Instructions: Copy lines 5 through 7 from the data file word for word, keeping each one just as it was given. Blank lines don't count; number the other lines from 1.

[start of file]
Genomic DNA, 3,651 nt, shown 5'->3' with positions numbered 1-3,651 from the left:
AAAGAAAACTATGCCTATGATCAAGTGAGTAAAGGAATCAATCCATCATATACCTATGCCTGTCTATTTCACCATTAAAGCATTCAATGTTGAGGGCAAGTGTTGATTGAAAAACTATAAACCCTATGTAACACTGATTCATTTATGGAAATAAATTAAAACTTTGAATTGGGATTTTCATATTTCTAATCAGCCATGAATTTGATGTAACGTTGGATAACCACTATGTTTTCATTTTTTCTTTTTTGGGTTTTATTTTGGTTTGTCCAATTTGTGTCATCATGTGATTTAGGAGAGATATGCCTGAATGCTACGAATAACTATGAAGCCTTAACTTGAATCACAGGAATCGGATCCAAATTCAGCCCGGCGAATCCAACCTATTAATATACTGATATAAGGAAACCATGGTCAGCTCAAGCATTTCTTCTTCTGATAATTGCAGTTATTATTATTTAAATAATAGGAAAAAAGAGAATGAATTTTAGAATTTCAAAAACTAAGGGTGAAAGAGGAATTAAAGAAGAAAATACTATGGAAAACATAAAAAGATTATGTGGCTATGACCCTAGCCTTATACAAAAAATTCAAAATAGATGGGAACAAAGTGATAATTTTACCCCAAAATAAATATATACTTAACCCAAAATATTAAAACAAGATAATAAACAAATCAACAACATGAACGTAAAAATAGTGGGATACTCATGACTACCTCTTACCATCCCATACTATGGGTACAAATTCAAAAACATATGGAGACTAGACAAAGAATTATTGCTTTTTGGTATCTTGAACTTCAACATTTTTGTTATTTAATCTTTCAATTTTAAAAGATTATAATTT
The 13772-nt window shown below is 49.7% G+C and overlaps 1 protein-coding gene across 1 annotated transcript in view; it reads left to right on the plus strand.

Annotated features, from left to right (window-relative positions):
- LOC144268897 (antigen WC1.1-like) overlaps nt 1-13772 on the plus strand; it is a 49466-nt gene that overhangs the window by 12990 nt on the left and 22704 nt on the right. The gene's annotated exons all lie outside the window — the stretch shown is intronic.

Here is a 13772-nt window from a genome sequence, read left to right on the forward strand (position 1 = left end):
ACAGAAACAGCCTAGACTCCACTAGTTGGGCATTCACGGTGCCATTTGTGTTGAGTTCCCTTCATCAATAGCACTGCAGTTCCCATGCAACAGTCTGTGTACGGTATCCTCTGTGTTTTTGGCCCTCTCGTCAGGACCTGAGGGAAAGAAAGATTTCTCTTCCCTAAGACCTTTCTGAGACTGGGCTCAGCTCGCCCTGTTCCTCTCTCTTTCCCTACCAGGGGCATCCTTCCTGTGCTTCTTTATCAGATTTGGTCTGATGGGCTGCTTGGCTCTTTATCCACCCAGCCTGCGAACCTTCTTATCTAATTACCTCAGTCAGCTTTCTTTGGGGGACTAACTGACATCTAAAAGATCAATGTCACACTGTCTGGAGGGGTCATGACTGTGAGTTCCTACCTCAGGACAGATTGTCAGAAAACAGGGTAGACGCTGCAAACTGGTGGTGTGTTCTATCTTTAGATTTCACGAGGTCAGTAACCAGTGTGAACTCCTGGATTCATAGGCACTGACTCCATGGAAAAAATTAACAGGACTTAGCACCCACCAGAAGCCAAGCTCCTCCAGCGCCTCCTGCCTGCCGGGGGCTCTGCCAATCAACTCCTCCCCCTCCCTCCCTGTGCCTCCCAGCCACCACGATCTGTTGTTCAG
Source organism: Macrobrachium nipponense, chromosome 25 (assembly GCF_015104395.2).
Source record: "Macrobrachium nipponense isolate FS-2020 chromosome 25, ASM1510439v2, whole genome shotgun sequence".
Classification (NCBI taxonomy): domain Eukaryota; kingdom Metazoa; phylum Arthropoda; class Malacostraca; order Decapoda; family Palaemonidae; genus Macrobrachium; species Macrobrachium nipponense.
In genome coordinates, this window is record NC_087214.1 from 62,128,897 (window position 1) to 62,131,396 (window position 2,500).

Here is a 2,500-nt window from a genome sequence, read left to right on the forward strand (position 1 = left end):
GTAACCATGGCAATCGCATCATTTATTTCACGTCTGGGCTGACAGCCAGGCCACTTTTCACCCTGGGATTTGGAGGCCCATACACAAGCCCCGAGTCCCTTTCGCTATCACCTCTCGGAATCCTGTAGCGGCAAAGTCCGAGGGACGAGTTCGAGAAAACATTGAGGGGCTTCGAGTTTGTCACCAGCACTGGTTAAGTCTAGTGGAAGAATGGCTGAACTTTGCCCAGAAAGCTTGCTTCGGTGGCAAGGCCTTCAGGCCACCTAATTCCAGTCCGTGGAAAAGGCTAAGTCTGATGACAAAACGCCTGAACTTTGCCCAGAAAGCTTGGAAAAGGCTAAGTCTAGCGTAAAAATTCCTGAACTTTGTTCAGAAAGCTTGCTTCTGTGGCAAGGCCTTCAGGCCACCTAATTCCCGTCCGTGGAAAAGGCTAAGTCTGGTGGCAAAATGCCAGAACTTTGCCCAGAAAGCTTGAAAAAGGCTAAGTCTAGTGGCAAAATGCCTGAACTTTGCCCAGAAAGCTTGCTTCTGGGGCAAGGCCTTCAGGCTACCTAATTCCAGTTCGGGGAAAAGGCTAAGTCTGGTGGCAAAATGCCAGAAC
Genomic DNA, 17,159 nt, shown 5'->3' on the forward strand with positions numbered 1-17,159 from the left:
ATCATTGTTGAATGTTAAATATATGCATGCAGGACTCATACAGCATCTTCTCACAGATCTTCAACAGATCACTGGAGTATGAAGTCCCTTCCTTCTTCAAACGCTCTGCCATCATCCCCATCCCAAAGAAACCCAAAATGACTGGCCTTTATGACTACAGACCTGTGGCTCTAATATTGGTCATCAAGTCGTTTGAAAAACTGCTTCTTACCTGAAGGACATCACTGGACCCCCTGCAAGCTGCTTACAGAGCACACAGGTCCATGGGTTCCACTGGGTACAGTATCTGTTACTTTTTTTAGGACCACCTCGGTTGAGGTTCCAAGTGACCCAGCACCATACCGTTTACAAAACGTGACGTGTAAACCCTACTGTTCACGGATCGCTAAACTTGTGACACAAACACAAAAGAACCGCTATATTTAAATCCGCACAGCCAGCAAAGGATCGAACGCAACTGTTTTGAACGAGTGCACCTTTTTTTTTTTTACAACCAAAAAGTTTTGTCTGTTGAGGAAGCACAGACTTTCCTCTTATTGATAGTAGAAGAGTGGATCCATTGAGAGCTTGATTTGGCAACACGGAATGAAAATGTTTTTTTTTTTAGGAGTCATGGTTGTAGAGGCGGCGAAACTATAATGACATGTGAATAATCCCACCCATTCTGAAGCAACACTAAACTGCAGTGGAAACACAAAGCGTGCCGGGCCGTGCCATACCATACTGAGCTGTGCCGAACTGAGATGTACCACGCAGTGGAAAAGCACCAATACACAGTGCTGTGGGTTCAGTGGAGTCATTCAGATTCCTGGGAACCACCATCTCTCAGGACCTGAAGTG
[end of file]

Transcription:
- LOC144268897 (antigen WC1.1-like) overlaps nt 1-13772 on the plus strand; it is a 49466-nt gene that overhangs the window by 12990 nt on the left and 22704 nt on the right. The gene's annotated exons all lie outside the window — the stretch shown is intronic.

Here is a 13772-nt window from a genome sequence, read left to right on the forward strand (position 1 = left end):
ACAGAAACAGCCTAGACTCCACTAGTTGGGCATTCACGGTGCCATTTGTGTTGAGTTCCCTTCATCAATAGCACTGCAGTTCCCATGCAACAGTCTGTGTACGGTATCCTCTGTGTTTTTGGCCCTCTCGTCAGGACCTGAGGGAAAGAAAGATTTCTCTTCCCTAAGACCTTTCTGAGACTGGGCTCAGCTCGCCCTGTTCCTCTCTCTTTCCCTACCAGGGGCATCCTTCCTGTGCTTCTTTATCAGATTTGGTCTGATGGGCTGCTTGGCTCTTTATCCACCCAGCCTGCGAACCTTCTTATCTAATTACCTCAGTCAGCTTTCTTTGGGGGACTAACTGACATCTAAAAGATCAATGTCACACTGTCTGGAGGGGTCATGACTGTGAGTTCCTACCTCAGGACAGATTGTCAGAAAACAGGGTAGACGCTGCAAACTGGTGGTGTGTTCTATCTTTAGATTTCACGAGGTCAGTAACCAGTGTGAACTCCTGGATTCATAGGCACTGACTCCATGGAAAAAATTAACAGGACTTAGCACCCACCAGAAGCCAAGCTCCTCCAGCGCCTCCTGCCTGCCGGGGGCTCTGCCAATCAACTCCTCCCCCTCCCTCCCTGTGCCTCCCAGCCACCACGATCTGTTGTTCAG